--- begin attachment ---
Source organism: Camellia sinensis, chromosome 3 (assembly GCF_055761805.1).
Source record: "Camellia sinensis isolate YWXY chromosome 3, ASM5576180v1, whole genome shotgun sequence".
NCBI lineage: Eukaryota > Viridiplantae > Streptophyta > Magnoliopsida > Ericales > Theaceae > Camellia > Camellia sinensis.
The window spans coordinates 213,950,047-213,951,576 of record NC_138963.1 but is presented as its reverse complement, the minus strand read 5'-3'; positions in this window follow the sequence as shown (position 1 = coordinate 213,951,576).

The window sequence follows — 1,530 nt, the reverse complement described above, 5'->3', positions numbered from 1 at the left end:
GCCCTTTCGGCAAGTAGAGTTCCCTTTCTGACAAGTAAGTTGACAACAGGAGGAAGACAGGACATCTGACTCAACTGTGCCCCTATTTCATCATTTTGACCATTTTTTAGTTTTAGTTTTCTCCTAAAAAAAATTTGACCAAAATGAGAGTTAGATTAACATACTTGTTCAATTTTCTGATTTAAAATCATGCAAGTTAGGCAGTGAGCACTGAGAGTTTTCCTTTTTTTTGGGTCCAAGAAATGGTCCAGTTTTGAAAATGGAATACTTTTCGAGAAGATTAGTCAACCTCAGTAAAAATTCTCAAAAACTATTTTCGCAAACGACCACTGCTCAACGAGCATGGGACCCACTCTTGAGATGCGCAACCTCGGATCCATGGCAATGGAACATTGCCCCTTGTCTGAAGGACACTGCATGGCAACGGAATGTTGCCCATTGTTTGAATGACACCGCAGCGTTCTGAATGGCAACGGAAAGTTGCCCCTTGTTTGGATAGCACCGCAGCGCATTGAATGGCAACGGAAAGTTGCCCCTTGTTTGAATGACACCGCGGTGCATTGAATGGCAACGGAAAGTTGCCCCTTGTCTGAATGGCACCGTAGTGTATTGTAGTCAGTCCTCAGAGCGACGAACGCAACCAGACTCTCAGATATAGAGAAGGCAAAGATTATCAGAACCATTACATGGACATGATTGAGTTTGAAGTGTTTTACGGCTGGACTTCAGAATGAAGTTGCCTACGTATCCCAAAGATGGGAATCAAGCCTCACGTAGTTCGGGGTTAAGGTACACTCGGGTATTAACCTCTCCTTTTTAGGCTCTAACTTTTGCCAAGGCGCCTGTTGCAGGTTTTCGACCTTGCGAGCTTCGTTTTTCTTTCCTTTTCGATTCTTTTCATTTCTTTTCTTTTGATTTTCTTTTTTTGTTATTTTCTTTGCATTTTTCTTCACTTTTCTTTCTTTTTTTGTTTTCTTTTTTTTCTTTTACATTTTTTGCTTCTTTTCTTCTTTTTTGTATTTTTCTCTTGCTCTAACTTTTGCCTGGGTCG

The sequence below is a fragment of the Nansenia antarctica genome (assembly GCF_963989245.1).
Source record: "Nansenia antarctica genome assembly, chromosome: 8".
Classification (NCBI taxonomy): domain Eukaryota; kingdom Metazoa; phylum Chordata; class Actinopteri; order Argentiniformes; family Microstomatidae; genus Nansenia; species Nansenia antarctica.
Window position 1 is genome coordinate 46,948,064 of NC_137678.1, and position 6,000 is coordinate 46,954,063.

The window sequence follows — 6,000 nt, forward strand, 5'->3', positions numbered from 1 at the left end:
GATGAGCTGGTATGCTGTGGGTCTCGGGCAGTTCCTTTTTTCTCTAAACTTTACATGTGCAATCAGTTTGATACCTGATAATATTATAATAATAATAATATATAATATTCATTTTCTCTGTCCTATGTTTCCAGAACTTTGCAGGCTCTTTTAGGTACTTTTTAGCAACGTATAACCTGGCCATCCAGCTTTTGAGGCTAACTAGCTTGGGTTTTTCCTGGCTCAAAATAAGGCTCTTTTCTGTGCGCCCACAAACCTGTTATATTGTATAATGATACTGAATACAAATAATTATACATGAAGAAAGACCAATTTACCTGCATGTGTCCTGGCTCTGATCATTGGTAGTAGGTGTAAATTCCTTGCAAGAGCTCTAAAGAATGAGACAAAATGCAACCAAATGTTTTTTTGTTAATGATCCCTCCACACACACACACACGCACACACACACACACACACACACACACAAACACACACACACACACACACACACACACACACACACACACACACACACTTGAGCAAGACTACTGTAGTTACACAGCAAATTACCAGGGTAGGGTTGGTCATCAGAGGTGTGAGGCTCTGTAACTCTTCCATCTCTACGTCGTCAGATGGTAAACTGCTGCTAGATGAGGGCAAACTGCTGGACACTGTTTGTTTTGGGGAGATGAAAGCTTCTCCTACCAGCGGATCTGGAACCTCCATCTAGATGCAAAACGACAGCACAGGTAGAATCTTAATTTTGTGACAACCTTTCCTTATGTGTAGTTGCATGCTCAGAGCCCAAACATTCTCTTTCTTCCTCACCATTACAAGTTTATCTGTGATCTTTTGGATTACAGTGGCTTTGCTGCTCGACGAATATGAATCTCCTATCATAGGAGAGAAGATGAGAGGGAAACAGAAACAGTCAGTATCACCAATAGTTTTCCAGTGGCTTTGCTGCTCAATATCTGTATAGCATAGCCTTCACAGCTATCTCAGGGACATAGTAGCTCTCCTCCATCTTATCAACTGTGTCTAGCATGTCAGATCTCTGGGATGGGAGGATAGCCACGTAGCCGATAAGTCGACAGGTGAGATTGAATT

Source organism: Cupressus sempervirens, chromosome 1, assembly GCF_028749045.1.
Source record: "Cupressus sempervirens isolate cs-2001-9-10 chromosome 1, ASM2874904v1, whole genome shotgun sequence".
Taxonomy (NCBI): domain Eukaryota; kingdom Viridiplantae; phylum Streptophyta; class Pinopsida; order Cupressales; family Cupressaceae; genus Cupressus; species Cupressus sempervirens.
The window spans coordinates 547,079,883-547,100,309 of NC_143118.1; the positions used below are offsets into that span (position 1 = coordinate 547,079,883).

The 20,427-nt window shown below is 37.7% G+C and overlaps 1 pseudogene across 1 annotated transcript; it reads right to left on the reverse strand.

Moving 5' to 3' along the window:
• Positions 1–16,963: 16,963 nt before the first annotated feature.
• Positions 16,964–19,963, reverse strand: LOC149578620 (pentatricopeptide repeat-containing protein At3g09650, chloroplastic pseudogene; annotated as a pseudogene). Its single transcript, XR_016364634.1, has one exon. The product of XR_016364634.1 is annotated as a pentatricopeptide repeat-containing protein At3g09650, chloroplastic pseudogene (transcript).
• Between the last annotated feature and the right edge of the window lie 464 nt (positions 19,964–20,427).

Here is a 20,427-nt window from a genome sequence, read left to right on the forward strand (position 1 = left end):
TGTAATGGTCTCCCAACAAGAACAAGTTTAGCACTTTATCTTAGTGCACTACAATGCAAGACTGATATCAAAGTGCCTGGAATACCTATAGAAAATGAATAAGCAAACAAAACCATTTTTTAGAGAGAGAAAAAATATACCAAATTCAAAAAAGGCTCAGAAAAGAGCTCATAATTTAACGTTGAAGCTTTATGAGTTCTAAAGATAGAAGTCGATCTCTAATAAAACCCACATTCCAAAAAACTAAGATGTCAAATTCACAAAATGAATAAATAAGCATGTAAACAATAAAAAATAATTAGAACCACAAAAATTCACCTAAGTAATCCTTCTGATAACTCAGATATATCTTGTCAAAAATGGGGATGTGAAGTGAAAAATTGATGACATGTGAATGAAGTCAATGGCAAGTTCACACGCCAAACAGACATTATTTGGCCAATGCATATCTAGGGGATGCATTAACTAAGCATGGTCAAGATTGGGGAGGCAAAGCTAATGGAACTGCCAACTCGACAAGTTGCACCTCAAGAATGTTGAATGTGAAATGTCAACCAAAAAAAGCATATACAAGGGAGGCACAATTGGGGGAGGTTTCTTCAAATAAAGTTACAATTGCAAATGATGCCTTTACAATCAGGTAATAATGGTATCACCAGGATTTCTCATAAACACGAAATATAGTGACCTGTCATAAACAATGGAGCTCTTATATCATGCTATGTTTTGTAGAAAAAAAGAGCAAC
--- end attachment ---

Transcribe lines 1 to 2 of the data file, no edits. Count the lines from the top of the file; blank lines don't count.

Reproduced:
Source organism: Camellia sinensis, chromosome 3 (assembly GCF_055761805.1).
Source record: "Camellia sinensis isolate YWXY chromosome 3, ASM5576180v1, whole genome shotgun sequence".